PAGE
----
Located roughly two-thirds of the way to Europe from the United States, and just over 900 miles west of mainland Portugal, the Azores archipelago is one of Europe’s best kept secrets. The oldest of the nine volcanic islands, geologically speaking, is Santa Maria. I had an amazing opportunity a couple years ago to visit the island with my father, who was born and raised there until he emigrated to the United States when he was eleven years old.
Santa Maria is known as Ilha Amarela (“Yellow Island”) because of its diverse landscape and arid, Mediterranean climate. Roughly two-thirds of the island is flat and relatively barren and it’s the only Azorean island with white, sandy beaches. On the eastern side of the island, verdant mountains give way to rolling pastures dotted with grazing livestock and gleaming whitewashed houses.
In the fifteenth century, the first settlers brought their traditional architecture to the island from the Alentejo and Algarve regions of mainland Portugal. Most of the homes are single-story and have hipped roofs marked by distinctive cylindrical chimneys topped with cone-shaped lids. I’m not sure of the reason—maybe pride or for a sense of community—but each of the island’s five parishes customarily has its chimney tops painted the same color. Santa Bárbara is blue, Santo Espírito is green, São Pedro is yellow, Almagreira is red and the main municipality, Vila do Porto, terra cotta. I also came across some that were painted black, mostly on the more modern homes. It was such a charming tradition that I felt compelled to share it.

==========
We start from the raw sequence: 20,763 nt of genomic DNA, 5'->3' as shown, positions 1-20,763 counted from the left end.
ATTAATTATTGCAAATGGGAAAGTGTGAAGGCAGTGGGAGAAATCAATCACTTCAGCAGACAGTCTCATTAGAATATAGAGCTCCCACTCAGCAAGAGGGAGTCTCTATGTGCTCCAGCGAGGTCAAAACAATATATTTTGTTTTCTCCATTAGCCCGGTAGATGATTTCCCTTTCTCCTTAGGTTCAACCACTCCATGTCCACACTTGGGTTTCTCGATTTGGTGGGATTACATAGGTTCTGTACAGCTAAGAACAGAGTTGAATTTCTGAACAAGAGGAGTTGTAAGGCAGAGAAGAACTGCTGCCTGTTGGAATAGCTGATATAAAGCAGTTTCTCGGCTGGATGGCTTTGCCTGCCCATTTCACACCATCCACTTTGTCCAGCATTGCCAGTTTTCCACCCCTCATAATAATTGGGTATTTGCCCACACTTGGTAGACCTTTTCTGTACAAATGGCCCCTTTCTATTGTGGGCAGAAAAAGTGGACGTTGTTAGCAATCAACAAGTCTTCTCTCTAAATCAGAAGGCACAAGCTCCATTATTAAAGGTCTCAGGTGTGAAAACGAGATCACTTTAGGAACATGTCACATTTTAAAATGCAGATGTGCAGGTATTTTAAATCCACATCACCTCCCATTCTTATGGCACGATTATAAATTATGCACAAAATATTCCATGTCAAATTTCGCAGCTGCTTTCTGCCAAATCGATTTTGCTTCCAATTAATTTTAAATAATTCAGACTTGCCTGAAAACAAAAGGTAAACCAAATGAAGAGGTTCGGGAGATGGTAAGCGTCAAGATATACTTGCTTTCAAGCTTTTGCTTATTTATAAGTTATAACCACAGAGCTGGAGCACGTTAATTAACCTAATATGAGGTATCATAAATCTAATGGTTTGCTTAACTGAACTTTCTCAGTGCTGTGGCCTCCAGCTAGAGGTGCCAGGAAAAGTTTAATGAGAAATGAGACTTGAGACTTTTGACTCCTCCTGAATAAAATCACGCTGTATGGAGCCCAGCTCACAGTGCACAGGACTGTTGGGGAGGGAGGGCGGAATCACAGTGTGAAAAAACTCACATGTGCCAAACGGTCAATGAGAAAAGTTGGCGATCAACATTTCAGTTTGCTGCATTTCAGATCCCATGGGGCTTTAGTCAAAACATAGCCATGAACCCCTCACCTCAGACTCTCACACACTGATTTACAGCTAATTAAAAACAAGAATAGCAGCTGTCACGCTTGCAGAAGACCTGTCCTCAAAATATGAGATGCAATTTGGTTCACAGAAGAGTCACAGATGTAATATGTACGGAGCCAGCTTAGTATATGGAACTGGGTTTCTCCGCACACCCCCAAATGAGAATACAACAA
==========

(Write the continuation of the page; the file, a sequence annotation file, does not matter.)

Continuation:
Here are some facts and figures about the different parishes of Santa Maria island:
|▪ Vila do Porto – Besides being the island’s only municipality, the parish of the same name is mostly flat and dry and constitutes roughly one-third of the island. This is where the island’s airport is located.
▪ São Pedro – The northern parish, it includes the communities of Fátima, Paul and Pilar. Christopher Columbus landed here on his return from the New World.
▪ Almagreira – The southern dry zone that includes popular Praia Formosa and parts of the mountainous areas of Monteiro and Bom Despacho.
▪ Santo Espírito – The eastern corner covering Maia, Glória, Azenha and Fontinhas. The Church of Nossa Senhorha da Purificação is located here.
▪ Santa Bárbara – The northern and eastern parish that includes Lagoínhas, Norte and the spectacular bay of São Lourenço.
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Here are a few more photos of Santa Maria Island:
Michael Figueiredo is a freelance travel writer based in Los Angeles, California. When he’s not gallivanting around the world, he’s enjoying the laid-back lifestyle and perfect weather of Southern California. So far he’s visited forty countries and territories on five continents. His goal is to see at least one new country every year! . Read more from this author